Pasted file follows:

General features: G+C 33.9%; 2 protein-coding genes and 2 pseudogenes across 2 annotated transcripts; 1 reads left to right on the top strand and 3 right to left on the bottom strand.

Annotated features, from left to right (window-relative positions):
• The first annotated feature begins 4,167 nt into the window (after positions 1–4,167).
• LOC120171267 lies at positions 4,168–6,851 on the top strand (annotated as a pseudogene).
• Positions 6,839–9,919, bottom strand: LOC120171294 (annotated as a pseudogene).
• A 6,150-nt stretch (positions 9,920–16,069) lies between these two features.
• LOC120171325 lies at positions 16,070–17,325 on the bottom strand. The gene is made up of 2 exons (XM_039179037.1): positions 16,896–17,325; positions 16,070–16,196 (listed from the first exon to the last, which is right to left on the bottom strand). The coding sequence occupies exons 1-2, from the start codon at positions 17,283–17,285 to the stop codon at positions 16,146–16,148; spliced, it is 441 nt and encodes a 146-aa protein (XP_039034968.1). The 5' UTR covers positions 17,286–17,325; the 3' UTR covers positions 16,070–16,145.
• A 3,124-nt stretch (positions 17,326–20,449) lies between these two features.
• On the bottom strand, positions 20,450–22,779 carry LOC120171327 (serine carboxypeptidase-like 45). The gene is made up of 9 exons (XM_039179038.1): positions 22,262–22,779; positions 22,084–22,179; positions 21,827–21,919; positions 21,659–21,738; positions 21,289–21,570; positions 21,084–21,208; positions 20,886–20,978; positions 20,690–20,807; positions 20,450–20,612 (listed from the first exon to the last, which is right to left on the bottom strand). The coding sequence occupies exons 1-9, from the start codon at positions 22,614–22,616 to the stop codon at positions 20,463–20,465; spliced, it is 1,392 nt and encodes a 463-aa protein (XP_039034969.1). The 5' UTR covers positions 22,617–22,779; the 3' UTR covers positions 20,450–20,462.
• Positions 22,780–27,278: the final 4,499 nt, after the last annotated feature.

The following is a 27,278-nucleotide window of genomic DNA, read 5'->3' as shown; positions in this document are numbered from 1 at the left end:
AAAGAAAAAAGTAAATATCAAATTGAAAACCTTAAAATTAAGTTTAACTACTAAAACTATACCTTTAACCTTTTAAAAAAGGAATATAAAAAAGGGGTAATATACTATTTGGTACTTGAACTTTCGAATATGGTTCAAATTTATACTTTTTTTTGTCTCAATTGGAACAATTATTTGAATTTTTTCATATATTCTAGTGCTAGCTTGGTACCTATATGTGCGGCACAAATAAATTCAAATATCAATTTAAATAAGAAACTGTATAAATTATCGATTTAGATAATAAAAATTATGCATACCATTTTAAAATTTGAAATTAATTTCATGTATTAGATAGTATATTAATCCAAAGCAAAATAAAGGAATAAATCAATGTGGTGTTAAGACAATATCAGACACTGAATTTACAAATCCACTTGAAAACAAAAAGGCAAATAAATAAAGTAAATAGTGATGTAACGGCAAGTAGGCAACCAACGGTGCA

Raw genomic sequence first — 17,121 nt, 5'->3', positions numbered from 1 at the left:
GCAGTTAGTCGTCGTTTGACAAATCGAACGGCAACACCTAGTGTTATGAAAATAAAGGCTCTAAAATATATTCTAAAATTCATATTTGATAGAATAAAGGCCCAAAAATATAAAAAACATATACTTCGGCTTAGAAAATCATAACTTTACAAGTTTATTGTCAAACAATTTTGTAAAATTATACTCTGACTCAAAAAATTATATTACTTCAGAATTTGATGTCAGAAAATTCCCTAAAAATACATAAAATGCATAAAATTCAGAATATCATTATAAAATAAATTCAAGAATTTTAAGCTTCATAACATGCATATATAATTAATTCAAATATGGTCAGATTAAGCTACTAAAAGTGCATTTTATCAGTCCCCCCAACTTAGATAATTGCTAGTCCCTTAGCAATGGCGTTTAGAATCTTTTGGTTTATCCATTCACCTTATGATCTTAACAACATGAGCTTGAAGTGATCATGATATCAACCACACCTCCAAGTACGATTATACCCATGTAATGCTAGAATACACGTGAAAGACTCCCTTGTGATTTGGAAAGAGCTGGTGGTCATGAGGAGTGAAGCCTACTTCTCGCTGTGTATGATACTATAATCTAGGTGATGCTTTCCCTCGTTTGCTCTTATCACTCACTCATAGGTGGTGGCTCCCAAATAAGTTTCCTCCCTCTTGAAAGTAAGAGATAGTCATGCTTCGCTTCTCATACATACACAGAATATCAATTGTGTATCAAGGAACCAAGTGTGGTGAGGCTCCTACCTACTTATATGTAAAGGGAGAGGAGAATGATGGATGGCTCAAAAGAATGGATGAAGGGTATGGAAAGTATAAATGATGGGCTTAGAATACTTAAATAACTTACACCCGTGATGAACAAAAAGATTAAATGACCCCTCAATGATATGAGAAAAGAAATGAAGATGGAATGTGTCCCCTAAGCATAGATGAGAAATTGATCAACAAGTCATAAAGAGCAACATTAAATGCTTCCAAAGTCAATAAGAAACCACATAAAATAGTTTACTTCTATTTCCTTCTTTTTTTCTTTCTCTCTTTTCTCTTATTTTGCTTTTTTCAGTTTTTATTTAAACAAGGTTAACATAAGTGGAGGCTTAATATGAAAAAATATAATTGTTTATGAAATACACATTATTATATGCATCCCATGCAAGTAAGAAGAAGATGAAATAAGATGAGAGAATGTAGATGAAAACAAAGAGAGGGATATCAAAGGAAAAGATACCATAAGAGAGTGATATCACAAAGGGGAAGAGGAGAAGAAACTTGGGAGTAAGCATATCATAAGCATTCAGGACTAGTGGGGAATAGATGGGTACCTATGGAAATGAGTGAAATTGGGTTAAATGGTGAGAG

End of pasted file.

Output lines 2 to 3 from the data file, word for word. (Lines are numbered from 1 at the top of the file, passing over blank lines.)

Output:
Annotated features, from left to right (window-relative positions):
• The first annotated feature begins 4,167 nt into the window (after positions 1–4,167).